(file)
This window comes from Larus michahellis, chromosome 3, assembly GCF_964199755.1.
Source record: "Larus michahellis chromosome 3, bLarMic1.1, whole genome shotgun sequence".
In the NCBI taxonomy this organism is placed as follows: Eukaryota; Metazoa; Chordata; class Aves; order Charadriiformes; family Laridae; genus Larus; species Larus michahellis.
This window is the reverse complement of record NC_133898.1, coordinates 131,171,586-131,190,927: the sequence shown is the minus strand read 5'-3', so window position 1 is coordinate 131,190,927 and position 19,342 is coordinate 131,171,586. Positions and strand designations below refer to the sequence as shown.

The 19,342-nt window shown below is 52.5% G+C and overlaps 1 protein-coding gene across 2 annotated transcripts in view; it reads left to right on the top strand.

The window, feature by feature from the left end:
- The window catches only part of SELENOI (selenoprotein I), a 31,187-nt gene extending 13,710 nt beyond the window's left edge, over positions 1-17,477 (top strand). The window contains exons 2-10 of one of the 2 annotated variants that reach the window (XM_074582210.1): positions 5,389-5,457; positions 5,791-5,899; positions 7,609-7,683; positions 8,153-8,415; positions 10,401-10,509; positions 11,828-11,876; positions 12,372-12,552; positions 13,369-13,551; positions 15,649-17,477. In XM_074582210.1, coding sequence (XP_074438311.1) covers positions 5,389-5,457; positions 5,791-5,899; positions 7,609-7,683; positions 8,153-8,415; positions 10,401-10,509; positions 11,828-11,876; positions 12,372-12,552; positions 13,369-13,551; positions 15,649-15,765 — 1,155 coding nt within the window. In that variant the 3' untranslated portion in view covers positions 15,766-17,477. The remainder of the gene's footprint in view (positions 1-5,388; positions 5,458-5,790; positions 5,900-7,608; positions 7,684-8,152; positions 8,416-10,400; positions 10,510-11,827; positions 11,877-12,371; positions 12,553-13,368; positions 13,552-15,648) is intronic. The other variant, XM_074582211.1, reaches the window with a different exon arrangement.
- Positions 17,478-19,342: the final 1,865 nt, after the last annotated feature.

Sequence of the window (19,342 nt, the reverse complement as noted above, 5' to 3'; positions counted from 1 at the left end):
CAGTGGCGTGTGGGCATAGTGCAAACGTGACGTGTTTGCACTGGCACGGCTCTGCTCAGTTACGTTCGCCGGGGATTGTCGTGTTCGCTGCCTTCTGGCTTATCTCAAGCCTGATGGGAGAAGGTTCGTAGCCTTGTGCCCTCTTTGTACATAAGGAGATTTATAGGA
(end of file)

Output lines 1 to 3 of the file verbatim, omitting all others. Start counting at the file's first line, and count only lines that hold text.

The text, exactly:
This window comes from Larus michahellis, chromosome 3, assembly GCF_964199755.1.
Source record: "Larus michahellis chromosome 3, bLarMic1.1, whole genome shotgun sequence".
In the NCBI taxonomy this organism is placed as follows: Eukaryota; Metazoa; Chordata; class Aves; order Charadriiformes; family Laridae; genus Larus; species Larus michahellis.